ROHO History & Cause
The Junior Chamber of Commerce, also known as Jaycees, is an organization that provides young people the tools they need to build the bridges of success for themselves in the areas of business development, management skills, individual training and community service. The Jaycees have been a force of good throughout the country since the organization was founded. In 1987 the bylaws established membership ages as 21 through 39. Prior to that year, the ages were 21 through 35. This is very important to our story.
In the late 1960’s a group of very successful individuals were approaching 35 and nearing the end of their membership in the Jaycees. Wanting to continue their service to the community, the group of young visionaries started their own organization which they named ROHO.
Why the unusual name of ROHO? The title was taken from an Archie Campbell song about a rooster by the same name that was being turned out to pasture, so to speak. Since departing Jaycees were known as “exhausted roosters," the group felt they had something in common with the rooster. The name was a natural fit, it stuck, and the rest is history.
The gentlemen that started the ROHO organization were a driving force in the development of Middlesboro, Kentucky. The building and the operation of the Middlesboro Jaycees Civic Center is just one example of their hard work and ingenuity. They were the community leaders of their time.
The ROHO Cub has just one fundraising event a year which creates a tremendous amount of money to assist underprivileged children at Christmas. The one fundraiser is a misnomer because it is a year-long project lasting from January through December. This event is the annual ROHO Fishing Derby held each year at Beach Island Marina & Resort during the first weekend of May. The term derby is significant because this is also the weekend of the Kentucky Derby, but ROHO members will jokingly tell you that the folks up in Louisville will have to take care of themselves that weekend.
The marina is owned by Ned & Bubba Bass who also own Lakeview Marina. The managers are Chris Acuff and his wife Crystal. All of these fine folks are very active in helping to make the tournament a success. The fishing community is also active in the cause. Bait and tackle shops and even other marinas assist in ticket sales and some offer their services during this important weekend.
The bulk of the ROHO budget comes from tickets which are sold for $5.00 each throughout Upper East Tennessee, Southeastern Kentucky and Southwestern Virginia. The tickets provide entrance to the tournament and are also drawn for door prizes donated by area businesses and members of the community who believe in the ROHO mission. Some of these donors are emotionally involved because they too benefitted from one of the shopping sprees as a child when they were growing up in families with limited financial means.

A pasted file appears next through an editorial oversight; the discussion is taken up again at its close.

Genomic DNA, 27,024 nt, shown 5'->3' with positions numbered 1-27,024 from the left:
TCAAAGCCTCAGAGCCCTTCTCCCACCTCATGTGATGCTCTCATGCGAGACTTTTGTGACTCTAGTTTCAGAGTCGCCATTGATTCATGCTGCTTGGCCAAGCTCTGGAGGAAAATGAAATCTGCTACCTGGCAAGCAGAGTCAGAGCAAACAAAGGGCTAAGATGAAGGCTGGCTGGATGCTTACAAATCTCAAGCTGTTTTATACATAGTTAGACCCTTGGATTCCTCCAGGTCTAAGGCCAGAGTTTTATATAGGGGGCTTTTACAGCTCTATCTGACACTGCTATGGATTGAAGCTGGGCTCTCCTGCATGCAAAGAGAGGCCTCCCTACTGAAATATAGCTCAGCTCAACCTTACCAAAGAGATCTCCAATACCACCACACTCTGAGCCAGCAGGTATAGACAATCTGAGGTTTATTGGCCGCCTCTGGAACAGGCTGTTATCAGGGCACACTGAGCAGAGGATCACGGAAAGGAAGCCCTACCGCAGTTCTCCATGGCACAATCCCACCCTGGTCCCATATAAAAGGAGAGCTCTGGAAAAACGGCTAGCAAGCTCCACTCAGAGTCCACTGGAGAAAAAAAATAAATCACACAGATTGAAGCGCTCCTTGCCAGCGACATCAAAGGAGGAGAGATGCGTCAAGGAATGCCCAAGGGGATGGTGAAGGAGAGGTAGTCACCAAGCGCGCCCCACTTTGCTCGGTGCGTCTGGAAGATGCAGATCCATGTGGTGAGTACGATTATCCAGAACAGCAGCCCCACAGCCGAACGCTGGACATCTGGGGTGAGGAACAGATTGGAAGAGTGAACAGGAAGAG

The first derby produced enough income to provide a shopping spree for five children who were granted $50.00 each. Those five individuals were picked by the principals and teachers at various area schools and made their purchases from such businesses as John’s Store and Woolworth’s in downtown Middlesboro. Three-fourths of the money was spent on clothing and one-fourth could be spent on toys. Nearly five decades have come and gone since that first tournament and shopping spree and the number of participating youngsters have increased as the event continues to grow and expand to more than 275 children.
This year, approximately 290 children will be given $150.00 each to spend. Each child will be allotted $110.00 for clothing and $40.00 may be spent on toys. Recipients of this shopping spree will be children from approximately 25 schools in the tri-state area which includes the counties of Bell, Lee, Claiborne and Union Counties. Those institutions are Bell Central, Clairfield, Middlesboro East End, Ellen Myers, Elydale, Forge Ridge, Lone Jack, Maynardville, Midway, Pineville, Frakes, Fonde, Sharp’s Chapel, Springdale, TNT, Middlesboro West End, Ewing, Rose Hill, Red Bird, Page, Right Fork, Saint Julian's, Keokee and Yellow Creek Elementary Schools.
Lawrence Tuck, a ROHO spokesperson says, “Walmart is an outstanding supporter of this program. They go above and beyond the checkout lane to make this a very memorable day for all involved. The children are treated to lunch at the rear of the store and they also get to meet Santa Clause who will give them a fresh bag of fruit. The entire excursion will take about two hours with school times staggered throughout the morning to make things run more smoothly.”
The first thing most people outside the organization notice when talking with members of ROHO is the passion they exude about their mission. Many members will tell about their emotions involved when a child asks during the shopping spree if they may spend part of their money on a gift for a brother, sister, mom or dad. This heartbreaking request urges many ROHO members to work harder each year in an effort to help as many of the area’s children as possible.
Those interested in becoming a member of ROHO are invited to attend a regularly scheduled meeting which takes place the first Monday of each month at 7:00 p.m. at the Middlesboro Country Club.